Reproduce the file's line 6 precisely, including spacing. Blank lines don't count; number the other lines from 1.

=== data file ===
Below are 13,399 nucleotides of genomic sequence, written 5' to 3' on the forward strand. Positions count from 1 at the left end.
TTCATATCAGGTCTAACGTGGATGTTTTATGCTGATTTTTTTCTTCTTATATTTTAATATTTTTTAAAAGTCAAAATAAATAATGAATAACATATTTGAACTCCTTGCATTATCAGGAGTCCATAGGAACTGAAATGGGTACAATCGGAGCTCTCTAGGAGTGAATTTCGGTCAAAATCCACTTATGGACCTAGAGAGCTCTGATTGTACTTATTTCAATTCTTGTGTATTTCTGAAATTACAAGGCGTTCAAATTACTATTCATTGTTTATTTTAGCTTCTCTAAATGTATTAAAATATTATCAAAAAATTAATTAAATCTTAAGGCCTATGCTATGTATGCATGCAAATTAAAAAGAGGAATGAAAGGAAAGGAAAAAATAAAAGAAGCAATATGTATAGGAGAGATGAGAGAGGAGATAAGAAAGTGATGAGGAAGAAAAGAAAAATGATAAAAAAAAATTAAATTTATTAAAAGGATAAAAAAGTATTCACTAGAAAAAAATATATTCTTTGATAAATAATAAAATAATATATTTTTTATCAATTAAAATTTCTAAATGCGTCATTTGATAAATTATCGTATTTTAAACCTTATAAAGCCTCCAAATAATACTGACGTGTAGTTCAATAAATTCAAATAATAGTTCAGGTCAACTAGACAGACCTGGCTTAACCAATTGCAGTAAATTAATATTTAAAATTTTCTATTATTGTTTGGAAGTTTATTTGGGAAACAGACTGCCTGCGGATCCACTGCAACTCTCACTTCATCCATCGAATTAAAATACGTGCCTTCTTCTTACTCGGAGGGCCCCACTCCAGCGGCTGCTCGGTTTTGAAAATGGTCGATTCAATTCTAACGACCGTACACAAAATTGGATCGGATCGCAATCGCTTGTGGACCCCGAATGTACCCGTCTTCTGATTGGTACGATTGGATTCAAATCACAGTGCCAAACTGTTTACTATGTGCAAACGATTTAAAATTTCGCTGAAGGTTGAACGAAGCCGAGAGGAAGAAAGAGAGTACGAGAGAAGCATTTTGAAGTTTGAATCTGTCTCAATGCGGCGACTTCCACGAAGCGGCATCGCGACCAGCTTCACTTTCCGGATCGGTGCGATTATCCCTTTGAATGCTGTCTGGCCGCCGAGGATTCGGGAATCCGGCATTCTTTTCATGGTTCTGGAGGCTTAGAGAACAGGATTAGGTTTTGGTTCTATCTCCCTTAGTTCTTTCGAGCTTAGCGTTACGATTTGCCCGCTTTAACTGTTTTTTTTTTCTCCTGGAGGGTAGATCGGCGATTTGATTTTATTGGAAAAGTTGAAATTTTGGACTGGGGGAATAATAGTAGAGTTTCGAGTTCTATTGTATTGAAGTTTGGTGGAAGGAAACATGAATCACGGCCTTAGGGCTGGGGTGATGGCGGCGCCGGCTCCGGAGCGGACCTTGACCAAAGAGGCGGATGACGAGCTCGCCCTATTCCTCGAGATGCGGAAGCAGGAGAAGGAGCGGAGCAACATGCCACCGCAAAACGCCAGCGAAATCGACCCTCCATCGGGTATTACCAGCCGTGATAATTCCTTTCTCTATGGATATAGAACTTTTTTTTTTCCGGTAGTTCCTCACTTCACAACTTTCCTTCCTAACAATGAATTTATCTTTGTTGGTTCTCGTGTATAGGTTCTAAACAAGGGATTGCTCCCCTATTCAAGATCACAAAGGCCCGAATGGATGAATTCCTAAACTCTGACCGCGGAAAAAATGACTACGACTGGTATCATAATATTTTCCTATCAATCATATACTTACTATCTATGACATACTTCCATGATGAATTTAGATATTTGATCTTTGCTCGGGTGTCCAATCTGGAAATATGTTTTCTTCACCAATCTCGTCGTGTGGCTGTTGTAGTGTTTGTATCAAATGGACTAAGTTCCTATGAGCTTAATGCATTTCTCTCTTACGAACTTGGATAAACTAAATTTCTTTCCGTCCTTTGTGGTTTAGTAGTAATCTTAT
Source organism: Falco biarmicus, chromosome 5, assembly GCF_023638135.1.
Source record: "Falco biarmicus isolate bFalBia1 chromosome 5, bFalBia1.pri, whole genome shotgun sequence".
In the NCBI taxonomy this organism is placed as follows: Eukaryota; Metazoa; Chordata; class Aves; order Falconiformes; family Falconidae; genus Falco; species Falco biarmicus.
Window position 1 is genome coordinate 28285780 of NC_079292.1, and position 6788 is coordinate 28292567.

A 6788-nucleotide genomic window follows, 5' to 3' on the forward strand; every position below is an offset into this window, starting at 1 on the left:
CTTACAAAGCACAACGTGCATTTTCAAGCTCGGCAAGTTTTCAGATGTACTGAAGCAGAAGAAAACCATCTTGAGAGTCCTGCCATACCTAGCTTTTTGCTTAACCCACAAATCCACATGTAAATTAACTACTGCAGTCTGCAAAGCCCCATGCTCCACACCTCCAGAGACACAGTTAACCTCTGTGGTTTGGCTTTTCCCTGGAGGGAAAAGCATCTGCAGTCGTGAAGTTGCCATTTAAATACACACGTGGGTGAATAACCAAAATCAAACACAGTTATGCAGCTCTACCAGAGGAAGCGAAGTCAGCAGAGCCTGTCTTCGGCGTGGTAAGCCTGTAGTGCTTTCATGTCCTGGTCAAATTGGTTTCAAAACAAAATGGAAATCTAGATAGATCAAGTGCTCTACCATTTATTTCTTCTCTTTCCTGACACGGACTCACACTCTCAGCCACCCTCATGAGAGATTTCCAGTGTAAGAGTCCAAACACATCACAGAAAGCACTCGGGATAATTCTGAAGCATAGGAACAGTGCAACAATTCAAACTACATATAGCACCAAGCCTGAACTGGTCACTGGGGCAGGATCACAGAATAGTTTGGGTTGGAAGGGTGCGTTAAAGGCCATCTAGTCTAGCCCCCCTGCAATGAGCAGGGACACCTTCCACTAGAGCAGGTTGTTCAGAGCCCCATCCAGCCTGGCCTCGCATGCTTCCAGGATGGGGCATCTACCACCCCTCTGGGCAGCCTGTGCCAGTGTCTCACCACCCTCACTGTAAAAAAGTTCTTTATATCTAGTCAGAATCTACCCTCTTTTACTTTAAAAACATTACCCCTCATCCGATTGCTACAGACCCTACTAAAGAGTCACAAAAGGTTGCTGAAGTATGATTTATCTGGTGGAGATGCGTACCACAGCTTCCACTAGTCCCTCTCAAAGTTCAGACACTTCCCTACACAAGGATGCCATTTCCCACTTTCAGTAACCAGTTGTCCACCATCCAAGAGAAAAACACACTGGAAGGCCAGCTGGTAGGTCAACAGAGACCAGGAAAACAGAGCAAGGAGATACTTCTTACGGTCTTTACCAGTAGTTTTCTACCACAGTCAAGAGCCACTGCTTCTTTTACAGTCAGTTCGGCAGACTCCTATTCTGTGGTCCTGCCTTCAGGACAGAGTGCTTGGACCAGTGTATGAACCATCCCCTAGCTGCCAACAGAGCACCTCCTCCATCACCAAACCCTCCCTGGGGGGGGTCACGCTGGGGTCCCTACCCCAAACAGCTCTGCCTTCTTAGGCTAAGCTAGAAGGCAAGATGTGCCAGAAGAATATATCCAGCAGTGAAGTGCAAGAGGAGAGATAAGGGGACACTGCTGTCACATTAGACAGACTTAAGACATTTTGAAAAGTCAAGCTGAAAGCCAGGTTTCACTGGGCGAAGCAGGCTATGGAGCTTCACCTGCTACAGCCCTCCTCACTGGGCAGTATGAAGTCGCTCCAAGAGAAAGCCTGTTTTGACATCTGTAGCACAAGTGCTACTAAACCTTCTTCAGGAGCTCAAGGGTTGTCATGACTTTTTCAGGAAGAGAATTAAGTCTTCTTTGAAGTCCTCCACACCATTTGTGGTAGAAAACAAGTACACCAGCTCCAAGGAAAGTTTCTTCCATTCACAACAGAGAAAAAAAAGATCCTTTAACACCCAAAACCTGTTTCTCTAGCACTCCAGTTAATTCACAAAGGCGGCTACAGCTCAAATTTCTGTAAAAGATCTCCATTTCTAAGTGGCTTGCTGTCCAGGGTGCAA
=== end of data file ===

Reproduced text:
Window position 1 is genome coordinate 28285780 of NC_079292.1, and position 6788 is coordinate 28292567.